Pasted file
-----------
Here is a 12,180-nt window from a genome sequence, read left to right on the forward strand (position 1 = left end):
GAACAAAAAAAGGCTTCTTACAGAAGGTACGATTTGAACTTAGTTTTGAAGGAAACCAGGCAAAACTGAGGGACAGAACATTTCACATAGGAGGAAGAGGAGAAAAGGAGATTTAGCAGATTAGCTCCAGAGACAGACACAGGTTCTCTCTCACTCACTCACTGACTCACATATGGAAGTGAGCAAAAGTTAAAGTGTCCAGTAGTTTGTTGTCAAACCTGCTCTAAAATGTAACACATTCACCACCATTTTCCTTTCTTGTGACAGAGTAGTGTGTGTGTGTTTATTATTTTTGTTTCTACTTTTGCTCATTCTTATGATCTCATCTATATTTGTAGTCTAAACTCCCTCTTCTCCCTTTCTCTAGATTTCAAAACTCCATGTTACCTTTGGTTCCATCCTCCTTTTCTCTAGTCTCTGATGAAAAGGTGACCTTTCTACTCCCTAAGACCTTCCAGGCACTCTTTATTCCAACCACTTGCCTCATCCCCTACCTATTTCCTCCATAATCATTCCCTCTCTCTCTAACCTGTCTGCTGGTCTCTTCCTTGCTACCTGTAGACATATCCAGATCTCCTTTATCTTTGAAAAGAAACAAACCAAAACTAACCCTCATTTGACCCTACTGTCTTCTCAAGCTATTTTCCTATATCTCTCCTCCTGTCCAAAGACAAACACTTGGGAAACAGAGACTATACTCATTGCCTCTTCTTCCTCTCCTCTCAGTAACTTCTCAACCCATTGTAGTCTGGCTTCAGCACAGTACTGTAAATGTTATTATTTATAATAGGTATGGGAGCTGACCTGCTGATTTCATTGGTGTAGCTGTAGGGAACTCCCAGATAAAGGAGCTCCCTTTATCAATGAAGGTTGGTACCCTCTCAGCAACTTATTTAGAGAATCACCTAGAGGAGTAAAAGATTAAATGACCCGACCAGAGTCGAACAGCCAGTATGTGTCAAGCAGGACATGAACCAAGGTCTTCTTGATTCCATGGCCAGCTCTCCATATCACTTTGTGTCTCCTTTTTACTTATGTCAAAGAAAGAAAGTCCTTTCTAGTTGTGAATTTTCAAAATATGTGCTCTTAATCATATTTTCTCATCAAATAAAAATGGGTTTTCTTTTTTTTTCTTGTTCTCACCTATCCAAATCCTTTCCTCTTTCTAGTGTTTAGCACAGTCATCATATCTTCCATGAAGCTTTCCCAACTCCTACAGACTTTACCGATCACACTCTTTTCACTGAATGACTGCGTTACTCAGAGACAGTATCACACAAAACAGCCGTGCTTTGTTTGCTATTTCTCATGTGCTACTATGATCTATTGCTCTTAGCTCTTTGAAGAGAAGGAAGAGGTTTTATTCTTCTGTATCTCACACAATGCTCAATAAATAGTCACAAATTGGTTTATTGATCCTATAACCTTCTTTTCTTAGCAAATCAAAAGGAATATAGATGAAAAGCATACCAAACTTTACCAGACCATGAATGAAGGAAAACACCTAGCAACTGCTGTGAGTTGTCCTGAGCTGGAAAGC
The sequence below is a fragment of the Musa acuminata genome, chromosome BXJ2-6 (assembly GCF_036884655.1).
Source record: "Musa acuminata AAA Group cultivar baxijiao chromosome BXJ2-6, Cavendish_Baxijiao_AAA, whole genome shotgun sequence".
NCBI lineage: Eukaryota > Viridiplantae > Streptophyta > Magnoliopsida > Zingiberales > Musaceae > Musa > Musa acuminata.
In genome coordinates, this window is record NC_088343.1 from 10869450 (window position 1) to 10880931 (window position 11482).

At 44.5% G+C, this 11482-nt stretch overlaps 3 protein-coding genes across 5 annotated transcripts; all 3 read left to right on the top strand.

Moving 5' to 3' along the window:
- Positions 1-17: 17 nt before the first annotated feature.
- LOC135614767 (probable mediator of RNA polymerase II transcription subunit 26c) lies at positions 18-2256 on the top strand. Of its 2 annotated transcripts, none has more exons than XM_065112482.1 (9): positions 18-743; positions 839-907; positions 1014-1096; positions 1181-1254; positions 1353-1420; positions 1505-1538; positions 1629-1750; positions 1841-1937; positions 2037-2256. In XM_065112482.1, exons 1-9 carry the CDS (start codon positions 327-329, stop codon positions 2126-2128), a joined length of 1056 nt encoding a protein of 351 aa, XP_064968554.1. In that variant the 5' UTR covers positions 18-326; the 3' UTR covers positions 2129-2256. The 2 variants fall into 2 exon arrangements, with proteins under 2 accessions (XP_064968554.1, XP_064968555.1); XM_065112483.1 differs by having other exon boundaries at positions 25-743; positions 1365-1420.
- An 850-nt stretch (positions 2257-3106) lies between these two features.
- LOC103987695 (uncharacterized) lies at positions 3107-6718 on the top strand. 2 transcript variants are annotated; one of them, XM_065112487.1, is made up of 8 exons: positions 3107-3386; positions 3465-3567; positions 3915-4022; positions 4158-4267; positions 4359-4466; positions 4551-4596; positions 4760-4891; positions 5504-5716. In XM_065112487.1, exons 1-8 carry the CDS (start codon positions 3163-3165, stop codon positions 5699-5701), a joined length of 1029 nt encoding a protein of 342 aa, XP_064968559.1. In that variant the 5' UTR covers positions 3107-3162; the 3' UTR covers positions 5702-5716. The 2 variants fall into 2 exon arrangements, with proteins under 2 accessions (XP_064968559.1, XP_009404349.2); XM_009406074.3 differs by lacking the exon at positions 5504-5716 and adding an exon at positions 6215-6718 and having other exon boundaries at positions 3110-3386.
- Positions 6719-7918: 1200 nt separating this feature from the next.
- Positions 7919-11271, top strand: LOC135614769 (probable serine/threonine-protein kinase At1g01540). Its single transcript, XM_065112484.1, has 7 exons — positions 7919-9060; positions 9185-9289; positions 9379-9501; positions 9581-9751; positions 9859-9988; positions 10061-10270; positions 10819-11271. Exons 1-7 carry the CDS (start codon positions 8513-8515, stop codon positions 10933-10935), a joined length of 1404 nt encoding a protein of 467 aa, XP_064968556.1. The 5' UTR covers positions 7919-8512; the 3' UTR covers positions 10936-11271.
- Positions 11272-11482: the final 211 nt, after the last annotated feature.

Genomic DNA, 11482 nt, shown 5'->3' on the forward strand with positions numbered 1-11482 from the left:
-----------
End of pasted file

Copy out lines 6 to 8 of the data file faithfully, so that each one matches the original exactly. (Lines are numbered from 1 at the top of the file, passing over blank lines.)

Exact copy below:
In genome coordinates, this window is record NC_088343.1 from 10869450 (window position 1) to 10880931 (window position 11482).

At 44.5% G+C, this 11482-nt stretch overlaps 3 protein-coding genes across 5 annotated transcripts; all 3 read left to right on the top strand.

Moving 5' to 3' along the window: